Disaster Recovery, also known as Incident Recovery, is the process to getting from an unplanned event to normal operations in a predetermined amount of time. If you have a server outage, you should have predicted the amount of acceptable outage (driven by the steps required to recover from the outage) and practice the recovery steps to demonstrate your ability to perform the indicated recovery steps in the time allotted.
As a simple example, we will assume you have a database server that is important to your business. The process owners might say to you, the IT Professional, that this server should never go down. You discuss the impractical nature of such a requirement, and you compromise on the outage requirement by agreeing that if it ever has an unplanned outage you will make sure it is back online within 2 hours.
What you have probably just done is paint yourself into a corner by agreeing to something that you can’t successfully complete.
First, lets understand a couple of important terms used to generally discuss Disaster Recovery.
RTO – The Recovery Time Objective (RTO) is the duration of time within which a business process must be restored after a disaster in order to avoid unacceptable consequences associated with an outage.
RPO – Recovery Point Objective (RPO) describes the interval of time that might pass during a disruption before the quantity of data lost during that period exceeds the maximum allowable threshold you have with the process owners.
Using these two terms, we have a RTO (Recovery Time Objective) which, in our same example above, is just two hours. How we do that will give us our real RPO (Recovery Point Objective) data, but we don’t have an RPO in our example. If we plan on restoring the system backup to handle our imaginary database server outage, we have to look at two important pieces of information: how long will it take to restore the server; and when was the backup completed.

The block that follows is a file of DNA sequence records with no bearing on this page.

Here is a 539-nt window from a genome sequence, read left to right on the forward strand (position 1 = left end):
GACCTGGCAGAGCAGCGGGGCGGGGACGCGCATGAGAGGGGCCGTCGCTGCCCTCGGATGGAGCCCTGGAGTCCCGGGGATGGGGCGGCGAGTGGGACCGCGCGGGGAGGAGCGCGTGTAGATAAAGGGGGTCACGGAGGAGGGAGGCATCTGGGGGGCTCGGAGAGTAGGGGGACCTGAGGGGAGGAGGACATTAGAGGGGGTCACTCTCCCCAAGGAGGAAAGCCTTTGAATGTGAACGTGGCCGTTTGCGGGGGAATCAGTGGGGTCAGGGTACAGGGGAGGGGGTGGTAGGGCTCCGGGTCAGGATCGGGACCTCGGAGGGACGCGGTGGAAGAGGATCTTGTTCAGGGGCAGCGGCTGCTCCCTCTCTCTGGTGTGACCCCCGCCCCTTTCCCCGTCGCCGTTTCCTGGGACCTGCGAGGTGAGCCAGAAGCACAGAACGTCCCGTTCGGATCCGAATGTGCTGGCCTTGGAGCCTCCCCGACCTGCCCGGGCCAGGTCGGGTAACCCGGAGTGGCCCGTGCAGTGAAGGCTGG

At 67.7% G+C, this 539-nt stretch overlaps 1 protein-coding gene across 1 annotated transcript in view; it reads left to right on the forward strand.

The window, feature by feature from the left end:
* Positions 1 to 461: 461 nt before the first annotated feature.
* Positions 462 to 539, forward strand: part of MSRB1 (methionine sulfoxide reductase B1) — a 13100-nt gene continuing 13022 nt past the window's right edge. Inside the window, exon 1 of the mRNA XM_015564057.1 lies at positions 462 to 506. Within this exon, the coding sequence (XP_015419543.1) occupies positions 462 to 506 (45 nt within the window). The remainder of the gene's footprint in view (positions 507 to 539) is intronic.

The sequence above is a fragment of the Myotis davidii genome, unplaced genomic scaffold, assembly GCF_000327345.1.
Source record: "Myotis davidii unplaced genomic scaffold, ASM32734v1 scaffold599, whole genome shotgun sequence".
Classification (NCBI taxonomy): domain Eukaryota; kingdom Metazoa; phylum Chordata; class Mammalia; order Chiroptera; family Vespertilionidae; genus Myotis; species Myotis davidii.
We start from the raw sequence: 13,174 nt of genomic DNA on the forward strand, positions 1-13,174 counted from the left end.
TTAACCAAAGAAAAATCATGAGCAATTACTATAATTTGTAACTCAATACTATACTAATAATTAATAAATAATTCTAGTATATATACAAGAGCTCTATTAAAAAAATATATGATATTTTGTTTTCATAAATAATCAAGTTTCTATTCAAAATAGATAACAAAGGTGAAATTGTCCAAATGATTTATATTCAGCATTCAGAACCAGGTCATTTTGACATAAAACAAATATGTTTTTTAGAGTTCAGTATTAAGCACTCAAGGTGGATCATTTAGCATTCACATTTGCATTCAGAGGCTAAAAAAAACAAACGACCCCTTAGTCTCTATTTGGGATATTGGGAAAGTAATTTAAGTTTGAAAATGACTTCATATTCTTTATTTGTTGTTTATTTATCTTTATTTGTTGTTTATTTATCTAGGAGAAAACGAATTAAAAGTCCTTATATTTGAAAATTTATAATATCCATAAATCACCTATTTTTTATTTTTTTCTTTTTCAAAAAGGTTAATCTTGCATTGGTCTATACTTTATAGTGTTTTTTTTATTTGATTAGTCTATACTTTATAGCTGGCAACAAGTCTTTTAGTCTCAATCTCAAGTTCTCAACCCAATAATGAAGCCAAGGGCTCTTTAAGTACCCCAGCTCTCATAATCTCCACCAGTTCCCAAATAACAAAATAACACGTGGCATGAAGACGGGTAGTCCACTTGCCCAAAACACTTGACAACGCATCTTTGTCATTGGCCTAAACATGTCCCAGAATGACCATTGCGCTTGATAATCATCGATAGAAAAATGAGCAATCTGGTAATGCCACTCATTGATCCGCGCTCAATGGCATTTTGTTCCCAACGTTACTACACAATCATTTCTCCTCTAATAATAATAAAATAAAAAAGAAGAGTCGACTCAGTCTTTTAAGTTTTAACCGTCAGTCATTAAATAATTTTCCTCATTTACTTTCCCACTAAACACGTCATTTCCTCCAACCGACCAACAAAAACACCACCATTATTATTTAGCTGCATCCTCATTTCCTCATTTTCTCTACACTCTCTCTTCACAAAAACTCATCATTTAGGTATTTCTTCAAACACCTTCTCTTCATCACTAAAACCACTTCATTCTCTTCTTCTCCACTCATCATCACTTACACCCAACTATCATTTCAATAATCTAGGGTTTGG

In our example, the backup is small and will only take about 45 minutes to restore. That means we will easily hit our RTO, provided we configure the proper alerts and establish the ability to instantly respond to an outage. Can you imagine how difficult that will be at 3 am?
The system backup is completed at 2 am, each and every day, in our imaginary example. That means if the server fails at 3 pm today, and we only take 45 minutes to restore the backup, we might think we are providing a successful Disaster Recovery in our allowed time window. The server was restored to the point in time from 2 am, meaning that at 3:45 (the point in which we have finished restoring the server backup) we are now missing the data from 2 am through 3:45 pm. What was the Recovery Point Objective from our process owner? I can guarantee you that if you haven’t discussed this in advance, the process owner will assume the RTO and RPO were both assumed to be the same thing and you have probably failed to meet their expectations through a lack of shared understanding and communication.
To avoid this issue, you need to understand both the RTO nd RPO requirements from the process owner. I also advise you to get these values in writing, and develop the written process and procedures document to meet these goals on each and every system. This means writing a Disaster Recovery Plan, a document that lists the steps required to recovery from all types of disasters. These disaster types should include natural events like fire, flood, earthquakes, tornadoes, as well as man-made events like human error, hacking, data breaches, etc.
Your response to a server that has crashed because of hacking should probably be different than if the server has crashed because of a defective hard drive. Your RTO and RPO might also be different to support those different responses. If our imaginary server is critical to the imaginary business, the process owners probably don’t care why the server is down and they only know the server has to be operational or the business will suffer.
You have some important thinking to do so you should get started either writing a plan, or reviewing your existing plan, before it is too late.